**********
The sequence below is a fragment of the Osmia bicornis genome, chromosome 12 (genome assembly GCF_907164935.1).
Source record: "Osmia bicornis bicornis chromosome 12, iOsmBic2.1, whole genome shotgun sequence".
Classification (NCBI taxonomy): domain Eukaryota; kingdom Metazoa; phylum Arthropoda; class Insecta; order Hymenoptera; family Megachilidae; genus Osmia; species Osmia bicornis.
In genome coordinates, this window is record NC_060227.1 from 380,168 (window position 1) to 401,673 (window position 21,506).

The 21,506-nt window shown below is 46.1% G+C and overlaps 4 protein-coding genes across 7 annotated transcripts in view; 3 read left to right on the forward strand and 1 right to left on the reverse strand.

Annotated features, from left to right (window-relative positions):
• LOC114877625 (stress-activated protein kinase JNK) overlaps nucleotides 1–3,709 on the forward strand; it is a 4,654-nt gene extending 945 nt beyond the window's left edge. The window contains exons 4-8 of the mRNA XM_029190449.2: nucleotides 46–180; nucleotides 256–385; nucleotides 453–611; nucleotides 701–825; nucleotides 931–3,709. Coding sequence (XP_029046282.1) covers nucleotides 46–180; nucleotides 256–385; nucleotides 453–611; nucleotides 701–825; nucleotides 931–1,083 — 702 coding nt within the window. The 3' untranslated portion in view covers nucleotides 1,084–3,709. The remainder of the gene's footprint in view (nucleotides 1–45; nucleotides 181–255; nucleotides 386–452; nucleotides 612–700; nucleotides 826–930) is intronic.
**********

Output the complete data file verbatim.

The sequence below is a fragment of the Osmia bicornis genome, chromosome 12 (genome assembly GCF_907164935.1).
Source record: "Osmia bicornis bicornis chromosome 12, iOsmBic2.1, whole genome shotgun sequence".
Classification (NCBI taxonomy): domain Eukaryota; kingdom Metazoa; phylum Arthropoda; class Insecta; order Hymenoptera; family Megachilidae; genus Osmia; species Osmia bicornis.
In genome coordinates, this window is record NC_060227.1 from 380,168 (window position 1) to 401,673 (window position 21,506).

The 21,506-nt window shown below is 46.1% G+C and overlaps 4 protein-coding genes across 7 annotated transcripts in view; 3 read left to right on the forward strand and 1 right to left on the reverse strand.

Annotated features, from left to right (window-relative positions):
• LOC114877625 (stress-activated protein kinase JNK) overlaps nucleotides 1–3,709 on the forward strand; it is a 4,654-nt gene extending 945 nt beyond the window's left edge. The window contains exons 4-8 of the mRNA XM_029190449.2: nucleotides 46–180; nucleotides 256–385; nucleotides 453–611; nucleotides 701–825; nucleotides 931–3,709. Coding sequence (XP_029046282.1) covers nucleotides 46–180; nucleotides 256–385; nucleotides 453–611; nucleotides 701–825; nucleotides 931–1,083 — 702 coding nt within the window. The 3' untranslated portion in view covers nucleotides 1,084–3,709. The remainder of the gene's footprint in view (nucleotides 1–45; nucleotides 181–255; nucleotides 386–452; nucleotides 612–700; nucleotides 826–930) is intronic.